C. Defendants' motion for summary judgment on Count I
As a preliminary matter, the court notes that Count I is not directed at the Retirement Plan and contains no allegations implicating the Retirement Plan. Therefore, Count I is dismissed with prejudice as to the Retirement Plan. When the court refers to "defendants" in the following discussion, it refers only to TWA and the Group Benefit Plans.
Defendants contend that they deserve summary judgment on plaintiffs' promissory estoppel claim because plaintiffs cannot establish any of the elements of such a claim. Plaintiffs counter that based on the communications they received from defendants, they assumed that their post-furlough medical benefits were still in effect as late as February 1995, and therefore that they are entitled to receive payment for Mrs. Coker's hospital bills. Specifically, plaintiffs allege that TWA's letters in November 1993 and November 1994, which implied that plaintiffs were covered under TWA's group medical insurance, and the Group Benefit Plans' certifications, through Aetna, of Mrs. Coker's hospital admissions in January and February 1995 essentially created a promise of plaintiffs' continued coverage under TWA's medical insurance.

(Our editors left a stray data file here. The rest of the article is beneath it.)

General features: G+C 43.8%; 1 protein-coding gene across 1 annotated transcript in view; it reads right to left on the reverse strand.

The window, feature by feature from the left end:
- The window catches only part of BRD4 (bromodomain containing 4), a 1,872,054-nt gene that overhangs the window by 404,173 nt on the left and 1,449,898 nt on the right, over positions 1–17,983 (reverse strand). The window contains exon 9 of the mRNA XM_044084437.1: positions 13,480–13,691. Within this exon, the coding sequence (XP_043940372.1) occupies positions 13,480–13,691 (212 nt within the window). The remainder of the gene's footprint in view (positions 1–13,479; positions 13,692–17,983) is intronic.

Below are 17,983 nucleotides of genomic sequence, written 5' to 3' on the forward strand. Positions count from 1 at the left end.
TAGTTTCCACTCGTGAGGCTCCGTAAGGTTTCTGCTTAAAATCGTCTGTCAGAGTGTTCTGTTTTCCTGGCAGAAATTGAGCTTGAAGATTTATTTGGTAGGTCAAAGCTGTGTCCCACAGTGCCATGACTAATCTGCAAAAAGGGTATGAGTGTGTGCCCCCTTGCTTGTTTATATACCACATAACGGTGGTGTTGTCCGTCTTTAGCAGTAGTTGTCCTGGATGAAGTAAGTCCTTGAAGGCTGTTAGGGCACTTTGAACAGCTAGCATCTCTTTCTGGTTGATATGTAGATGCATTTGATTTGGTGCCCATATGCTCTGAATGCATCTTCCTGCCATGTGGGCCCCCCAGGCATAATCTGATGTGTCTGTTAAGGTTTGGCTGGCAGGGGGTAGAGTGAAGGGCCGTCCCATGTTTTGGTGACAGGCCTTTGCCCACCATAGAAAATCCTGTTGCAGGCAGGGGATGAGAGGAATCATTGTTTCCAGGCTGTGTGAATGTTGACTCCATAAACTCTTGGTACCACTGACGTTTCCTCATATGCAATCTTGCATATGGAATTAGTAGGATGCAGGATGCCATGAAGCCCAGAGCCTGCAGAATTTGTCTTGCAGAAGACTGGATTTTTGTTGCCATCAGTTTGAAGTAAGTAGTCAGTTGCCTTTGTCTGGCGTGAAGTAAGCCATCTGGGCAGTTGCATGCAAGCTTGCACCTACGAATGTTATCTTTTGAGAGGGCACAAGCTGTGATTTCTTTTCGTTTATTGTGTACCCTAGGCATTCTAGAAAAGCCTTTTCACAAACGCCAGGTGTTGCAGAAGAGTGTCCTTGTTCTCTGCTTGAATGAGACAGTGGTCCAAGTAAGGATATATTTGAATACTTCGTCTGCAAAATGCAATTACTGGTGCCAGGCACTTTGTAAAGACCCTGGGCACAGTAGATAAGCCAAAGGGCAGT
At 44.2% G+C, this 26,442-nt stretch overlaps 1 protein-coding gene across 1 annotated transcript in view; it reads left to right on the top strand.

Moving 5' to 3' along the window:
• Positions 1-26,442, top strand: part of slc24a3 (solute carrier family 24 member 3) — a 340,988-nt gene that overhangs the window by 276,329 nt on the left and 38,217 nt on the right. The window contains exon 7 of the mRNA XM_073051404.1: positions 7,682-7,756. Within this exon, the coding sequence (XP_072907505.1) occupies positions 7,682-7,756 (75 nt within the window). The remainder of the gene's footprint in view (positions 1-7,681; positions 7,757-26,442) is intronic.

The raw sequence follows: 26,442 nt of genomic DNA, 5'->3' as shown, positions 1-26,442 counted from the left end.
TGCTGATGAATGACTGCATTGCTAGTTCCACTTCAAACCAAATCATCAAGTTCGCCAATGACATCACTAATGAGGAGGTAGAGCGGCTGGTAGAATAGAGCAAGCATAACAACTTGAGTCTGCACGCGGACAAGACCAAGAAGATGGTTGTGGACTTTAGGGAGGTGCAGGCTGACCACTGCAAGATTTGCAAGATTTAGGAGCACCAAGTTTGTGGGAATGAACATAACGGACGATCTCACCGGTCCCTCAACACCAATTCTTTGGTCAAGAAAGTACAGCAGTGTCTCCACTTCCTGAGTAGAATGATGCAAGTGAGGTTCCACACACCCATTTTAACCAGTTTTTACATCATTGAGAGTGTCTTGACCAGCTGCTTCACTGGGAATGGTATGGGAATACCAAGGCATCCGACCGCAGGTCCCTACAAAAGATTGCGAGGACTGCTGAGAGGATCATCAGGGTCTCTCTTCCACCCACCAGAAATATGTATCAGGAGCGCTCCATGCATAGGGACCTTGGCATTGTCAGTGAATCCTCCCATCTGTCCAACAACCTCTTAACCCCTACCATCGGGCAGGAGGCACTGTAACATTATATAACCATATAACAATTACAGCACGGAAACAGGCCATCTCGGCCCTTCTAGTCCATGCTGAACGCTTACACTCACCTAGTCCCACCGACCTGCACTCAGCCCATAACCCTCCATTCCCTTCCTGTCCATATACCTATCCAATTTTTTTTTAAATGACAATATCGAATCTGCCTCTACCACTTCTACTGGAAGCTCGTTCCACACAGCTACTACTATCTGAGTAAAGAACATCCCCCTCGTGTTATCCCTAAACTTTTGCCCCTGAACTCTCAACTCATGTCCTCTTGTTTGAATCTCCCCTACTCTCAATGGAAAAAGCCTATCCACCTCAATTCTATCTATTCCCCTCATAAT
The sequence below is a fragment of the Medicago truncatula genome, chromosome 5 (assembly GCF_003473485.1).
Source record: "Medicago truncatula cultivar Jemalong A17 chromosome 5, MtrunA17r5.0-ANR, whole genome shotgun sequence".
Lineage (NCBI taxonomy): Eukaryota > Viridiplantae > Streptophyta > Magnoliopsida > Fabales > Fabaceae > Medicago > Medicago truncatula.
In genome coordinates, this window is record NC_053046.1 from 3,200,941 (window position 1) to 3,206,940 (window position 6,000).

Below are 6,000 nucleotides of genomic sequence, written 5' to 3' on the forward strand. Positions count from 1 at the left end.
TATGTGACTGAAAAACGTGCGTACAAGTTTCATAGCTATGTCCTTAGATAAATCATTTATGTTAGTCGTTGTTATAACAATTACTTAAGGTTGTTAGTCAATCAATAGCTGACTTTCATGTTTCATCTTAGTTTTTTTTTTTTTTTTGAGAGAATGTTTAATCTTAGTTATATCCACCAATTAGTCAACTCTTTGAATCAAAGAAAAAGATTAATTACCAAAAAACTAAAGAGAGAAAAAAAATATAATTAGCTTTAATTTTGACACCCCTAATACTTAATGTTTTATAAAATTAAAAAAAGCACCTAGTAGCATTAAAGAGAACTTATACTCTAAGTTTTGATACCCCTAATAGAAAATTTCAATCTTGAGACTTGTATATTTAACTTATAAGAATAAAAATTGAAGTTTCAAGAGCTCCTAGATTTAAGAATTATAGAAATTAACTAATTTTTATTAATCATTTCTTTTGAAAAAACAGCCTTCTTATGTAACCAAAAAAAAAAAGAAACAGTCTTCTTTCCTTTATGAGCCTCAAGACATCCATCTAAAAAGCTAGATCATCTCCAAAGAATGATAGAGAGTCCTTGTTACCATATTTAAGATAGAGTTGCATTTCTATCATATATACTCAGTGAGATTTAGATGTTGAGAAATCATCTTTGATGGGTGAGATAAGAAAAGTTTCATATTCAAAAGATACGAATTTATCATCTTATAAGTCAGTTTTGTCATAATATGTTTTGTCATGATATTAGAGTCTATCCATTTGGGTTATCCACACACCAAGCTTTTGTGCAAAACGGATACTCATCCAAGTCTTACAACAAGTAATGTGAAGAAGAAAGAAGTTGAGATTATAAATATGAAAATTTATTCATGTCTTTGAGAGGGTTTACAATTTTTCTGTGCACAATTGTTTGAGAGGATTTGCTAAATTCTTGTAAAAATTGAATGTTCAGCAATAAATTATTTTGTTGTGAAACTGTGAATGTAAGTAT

Courts are split as to whether a federal common law doctrine of promissory estoppel even exists under ERISA, because there is some concern that promissory estoppel contradicts the policy against oral modifications of ERISA plans. See 29 U.S.C. §§ 1102(a)(1), 1102(b)(3) (mandating that ERISA plans be in writing and amended pursuant to procedures set forth in the plans); Schoonmaker v. Employee Savings Plan of Amoco Corp., 987 F.2d 410, 412 (7th Cir. 1993) (citing Musto v. American General Corp., 861 F.2d 897 (6th Cir.), cert. denied, 490 U.S. 1020, 109 S. Ct. 1745, 104 L. Ed. 2d 182 (1989); Cefalu v. B.F. Goodrich Co., 871 F.2d 1290 (5th Cir. 1989)) (oral representations or other informal statements cannot be used to contradict or supersede terms of an ERISA plan). However, the Seventh Circuit has recognized that promissory estoppel is part of the common law that courts of appeals are required to create in order to plug gaps in ERISA, and so has recognized a federal common law cause of action for promissory estoppel under ERISA. See Miller v. Taylor Insulation Co., 39 F.3d 755, 758 (7th Cir. 1994) (citing Firestone Tire & Rubber Co. v. Bruch, 489 U.S. 101, 110, 109 S. Ct. 948, 954, 103 L. Ed. 2d 80 (1989); Thomason v. Aetna Life Ins. Co., 9 F.3d 645, 647, 649-50 (7th Cir. 1993); Black v. TIC Investment Corp., 900 F.2d 112, 114-15 (7th Cir. 1990)). The Seventh Circuit has limited its holding to written promises that modify ERISA plans, and has indicated that the policy against oral modifications of ERISA plans "may bar using the concept of estoppel to modify the terms of a written plan on the basis of an oral promise." Miller, 39 F.3d at 759 (citations omitted). Nonetheless, the Miller court expressly noted that the issue remains unresolved in this circuit. Id.